Why: A nap gives the brain time to give meanings to words
Your baby's first words are a critical milestone in their development - and parents focus on encouraging them with 'baby talk'.
But now researchers have shown the importance of sleep when it comes to an infant learning to talk.
In particular, sleep helps the important process of associating meanings to words - and not just perceive them as random noise.
That's according to scientists at the Max Planck Institute for Human Cognitive and Brain Sciences in Leipzig, Germany.
They found that babies as young as six to eight months old were capable of the association - which until now was thought to happen later on.
And this occurred as a direct result of them being put down for a midday nap, the researchers say.
'Our results demonstrate that children hold real word meanings in their long-term memory much earlier than assumed, ' said senior author Angela Friederici.
'Although the brain structures relevant for this type of memory are not fully matured, they can already be used to a distinguishable extent.'
How the research was carried out
Scientists introduced six- to eight-month-old infants to 'fantasy objects' which they gave fantasy names such as 'Bofel' or 'Zuser.'
This was to make sure that the babies could not access any existing knowledge.
Objects that were the same type but differed only in form or colour were called the same names.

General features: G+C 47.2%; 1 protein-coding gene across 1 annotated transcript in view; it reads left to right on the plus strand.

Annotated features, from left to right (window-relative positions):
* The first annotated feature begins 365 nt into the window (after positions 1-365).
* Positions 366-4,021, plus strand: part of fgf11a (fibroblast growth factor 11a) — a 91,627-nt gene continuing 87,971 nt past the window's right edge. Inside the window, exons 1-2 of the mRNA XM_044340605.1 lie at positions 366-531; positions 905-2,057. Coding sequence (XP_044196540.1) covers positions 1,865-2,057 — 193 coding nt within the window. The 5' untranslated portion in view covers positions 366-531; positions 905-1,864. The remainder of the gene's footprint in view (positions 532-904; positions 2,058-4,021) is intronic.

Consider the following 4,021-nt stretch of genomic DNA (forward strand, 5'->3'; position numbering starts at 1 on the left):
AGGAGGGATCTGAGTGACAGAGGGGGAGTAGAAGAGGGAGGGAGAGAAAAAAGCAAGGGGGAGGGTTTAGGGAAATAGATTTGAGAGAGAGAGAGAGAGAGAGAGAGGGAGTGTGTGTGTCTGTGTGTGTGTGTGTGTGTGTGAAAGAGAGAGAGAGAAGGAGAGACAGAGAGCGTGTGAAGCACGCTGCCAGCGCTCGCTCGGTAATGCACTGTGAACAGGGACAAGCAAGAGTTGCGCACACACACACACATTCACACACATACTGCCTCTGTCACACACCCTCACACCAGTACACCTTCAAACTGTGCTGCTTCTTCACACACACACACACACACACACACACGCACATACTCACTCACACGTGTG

From the infants' reaction it was clear that they could not connect new objects of the same type with the corresponding name.
That means they did not recognise a new Bofel as a 'Bofel' although it was quite similar to the previously seen 'Bofel' versions.
Essentially, every new object-word pair was unknown and unique, the babies were unable to build a general relation between them.
However, their performance improved after a midday nap. In babies who fell asleep after the learning activity, the brain could differentiate between the right and wrong term for a new object.
The team say this shows they had consolidated their knowledge while they were sleep.
Babies that stayed awake could not manage to do so.
The duration of sleep had an influence too. A half-hour nap was not enough to see results, but those who slept for 50 minutes showed an improved reaction.
The researchers say memory is processed during sleep that also happen in typical lexical development of protowords.
These are words that are similar to - but not quite - actual words, such as 'gaga' for Grandma or 'baba' for bottle. This is said to usually happen between 10-12 months of age.
The team believe the duration of one stage of sleep could be of particular importance to 'lexical memory': the second of the four distinct phases.
'In our study, the babies received such a lot of information which they normally pick up within a longer time period,' says study leader Manuela Friedrich.
'But only during sleep, when the child's brain is disconnected from the outer world, can it filter and save essential relations.
'Only during the interaction between awake exploration and ordering processes while sleeping can early cognitive and linguistic capabilities develop properly.'
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